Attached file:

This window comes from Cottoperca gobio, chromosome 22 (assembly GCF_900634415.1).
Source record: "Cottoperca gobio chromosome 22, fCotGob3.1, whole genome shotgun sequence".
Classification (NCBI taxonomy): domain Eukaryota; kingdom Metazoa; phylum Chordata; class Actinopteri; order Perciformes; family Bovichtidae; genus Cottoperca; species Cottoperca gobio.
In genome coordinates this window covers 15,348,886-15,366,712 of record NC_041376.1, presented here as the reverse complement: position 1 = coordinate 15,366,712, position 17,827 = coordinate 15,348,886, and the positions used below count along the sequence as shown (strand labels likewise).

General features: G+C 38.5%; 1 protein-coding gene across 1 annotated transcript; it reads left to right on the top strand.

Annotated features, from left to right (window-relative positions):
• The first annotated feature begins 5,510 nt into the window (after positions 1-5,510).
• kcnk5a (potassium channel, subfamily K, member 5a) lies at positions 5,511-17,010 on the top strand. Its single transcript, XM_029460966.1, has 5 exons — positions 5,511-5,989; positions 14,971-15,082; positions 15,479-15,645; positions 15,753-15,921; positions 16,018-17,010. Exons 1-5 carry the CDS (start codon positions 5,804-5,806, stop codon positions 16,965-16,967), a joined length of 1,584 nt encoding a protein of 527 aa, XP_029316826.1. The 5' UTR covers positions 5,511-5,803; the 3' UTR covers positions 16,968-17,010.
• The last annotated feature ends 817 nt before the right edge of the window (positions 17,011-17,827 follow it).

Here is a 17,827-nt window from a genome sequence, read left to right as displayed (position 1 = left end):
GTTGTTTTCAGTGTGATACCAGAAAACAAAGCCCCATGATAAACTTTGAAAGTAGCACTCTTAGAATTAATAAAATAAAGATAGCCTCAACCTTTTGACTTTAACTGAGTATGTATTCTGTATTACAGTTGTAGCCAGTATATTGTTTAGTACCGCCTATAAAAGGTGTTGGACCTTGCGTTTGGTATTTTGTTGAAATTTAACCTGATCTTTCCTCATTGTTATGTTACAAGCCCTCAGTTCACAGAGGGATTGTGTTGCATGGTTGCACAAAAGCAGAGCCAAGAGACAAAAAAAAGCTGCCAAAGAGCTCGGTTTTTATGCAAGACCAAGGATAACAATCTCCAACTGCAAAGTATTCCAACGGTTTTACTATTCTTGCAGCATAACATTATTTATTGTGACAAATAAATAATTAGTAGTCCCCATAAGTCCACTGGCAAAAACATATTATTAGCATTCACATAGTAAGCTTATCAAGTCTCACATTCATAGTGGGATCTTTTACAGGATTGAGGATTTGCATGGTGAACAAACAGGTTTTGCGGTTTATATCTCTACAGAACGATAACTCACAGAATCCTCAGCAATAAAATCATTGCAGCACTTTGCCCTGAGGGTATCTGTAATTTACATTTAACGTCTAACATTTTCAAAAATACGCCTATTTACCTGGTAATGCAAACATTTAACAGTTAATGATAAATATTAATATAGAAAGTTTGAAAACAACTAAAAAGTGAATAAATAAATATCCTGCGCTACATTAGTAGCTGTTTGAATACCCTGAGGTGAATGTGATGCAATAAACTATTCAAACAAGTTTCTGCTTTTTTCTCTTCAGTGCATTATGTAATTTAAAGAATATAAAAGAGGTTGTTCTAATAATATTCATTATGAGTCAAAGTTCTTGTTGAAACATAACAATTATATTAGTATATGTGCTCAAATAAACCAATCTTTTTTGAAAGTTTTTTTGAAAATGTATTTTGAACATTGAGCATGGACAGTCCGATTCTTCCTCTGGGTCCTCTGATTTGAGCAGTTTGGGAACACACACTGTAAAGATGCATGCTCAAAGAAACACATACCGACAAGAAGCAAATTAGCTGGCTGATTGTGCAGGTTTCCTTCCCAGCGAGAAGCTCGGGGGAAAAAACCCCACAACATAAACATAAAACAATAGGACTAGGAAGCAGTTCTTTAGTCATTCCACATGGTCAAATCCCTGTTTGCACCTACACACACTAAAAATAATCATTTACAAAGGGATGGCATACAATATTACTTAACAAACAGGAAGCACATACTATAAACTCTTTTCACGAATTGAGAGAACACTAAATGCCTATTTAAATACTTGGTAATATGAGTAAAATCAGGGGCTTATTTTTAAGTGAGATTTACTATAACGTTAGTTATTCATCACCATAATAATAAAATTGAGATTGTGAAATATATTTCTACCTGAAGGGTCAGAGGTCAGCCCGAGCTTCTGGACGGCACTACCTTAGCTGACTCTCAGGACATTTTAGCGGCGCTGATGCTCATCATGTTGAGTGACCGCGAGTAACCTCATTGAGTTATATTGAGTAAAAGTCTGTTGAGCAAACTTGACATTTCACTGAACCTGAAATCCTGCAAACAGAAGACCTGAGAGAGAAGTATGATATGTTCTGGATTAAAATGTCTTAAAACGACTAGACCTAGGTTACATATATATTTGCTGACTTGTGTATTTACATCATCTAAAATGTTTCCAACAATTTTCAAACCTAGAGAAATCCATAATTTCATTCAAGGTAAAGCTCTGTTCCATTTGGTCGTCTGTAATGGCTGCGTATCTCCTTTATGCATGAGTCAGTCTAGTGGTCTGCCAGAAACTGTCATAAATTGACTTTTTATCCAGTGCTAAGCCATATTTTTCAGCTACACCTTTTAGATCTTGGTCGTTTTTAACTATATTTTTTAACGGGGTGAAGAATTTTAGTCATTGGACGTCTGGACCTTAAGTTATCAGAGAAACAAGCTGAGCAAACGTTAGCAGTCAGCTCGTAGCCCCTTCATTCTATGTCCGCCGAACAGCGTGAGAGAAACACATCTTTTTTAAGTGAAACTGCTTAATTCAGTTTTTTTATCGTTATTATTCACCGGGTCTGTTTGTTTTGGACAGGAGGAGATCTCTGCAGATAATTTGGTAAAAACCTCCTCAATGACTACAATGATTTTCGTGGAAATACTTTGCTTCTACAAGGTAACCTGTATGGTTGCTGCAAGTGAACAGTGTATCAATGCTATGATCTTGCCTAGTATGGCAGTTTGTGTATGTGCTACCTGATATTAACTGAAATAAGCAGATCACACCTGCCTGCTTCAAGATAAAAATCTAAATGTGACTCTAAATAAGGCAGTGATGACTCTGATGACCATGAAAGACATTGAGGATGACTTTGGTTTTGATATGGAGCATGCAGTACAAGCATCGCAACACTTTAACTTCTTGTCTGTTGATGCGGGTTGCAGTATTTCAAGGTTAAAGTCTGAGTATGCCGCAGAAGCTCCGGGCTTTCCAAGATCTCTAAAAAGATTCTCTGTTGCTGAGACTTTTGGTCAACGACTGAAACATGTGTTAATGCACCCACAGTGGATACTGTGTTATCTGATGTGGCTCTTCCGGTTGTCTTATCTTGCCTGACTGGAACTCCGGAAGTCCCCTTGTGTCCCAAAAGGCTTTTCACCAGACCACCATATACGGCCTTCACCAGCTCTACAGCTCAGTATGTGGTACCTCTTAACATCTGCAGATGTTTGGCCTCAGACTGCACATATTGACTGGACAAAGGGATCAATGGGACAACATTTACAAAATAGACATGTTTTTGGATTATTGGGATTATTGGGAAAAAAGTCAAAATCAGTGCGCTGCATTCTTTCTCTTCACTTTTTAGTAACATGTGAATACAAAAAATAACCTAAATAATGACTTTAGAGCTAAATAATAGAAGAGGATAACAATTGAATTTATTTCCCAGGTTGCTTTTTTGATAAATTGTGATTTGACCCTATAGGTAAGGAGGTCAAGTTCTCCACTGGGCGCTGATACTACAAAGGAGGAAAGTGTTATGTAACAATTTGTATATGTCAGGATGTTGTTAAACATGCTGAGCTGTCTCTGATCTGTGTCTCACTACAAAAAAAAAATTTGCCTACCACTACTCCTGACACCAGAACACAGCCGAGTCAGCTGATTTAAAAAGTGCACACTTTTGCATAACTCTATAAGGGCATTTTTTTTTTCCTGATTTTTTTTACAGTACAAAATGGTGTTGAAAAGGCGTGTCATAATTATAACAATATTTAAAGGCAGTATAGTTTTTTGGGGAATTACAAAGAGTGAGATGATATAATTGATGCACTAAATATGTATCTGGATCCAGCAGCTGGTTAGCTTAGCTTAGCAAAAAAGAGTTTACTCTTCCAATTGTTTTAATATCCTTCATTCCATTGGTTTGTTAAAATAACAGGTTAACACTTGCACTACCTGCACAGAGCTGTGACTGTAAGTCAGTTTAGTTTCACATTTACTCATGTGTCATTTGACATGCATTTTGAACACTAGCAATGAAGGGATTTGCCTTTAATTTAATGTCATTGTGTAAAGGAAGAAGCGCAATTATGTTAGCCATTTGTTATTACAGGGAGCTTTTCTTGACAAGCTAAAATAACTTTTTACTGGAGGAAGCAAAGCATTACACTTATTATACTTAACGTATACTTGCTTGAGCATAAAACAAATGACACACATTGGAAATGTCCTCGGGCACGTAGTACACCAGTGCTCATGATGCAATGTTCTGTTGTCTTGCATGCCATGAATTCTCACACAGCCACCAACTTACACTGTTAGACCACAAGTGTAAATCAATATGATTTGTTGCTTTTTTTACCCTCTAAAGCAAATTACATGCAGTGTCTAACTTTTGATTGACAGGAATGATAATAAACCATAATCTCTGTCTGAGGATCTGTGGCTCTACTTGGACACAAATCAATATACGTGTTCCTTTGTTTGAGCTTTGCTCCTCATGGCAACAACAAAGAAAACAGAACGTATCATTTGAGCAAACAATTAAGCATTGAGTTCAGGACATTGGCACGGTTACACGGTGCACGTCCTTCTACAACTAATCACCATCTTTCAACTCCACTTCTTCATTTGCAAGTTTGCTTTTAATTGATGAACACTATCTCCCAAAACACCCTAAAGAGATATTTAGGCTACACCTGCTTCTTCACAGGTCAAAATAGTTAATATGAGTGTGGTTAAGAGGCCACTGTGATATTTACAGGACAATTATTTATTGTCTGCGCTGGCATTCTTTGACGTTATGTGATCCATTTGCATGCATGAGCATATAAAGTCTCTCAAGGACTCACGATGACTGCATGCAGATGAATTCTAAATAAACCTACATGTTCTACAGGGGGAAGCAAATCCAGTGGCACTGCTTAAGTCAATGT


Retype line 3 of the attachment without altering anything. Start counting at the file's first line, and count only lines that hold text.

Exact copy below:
Classification (NCBI taxonomy): domain Eukaryota; kingdom Metazoa; phylum Chordata; class Actinopteri; order Perciformes; family Bovichtidae; genus Cottoperca; species Cottoperca gobio.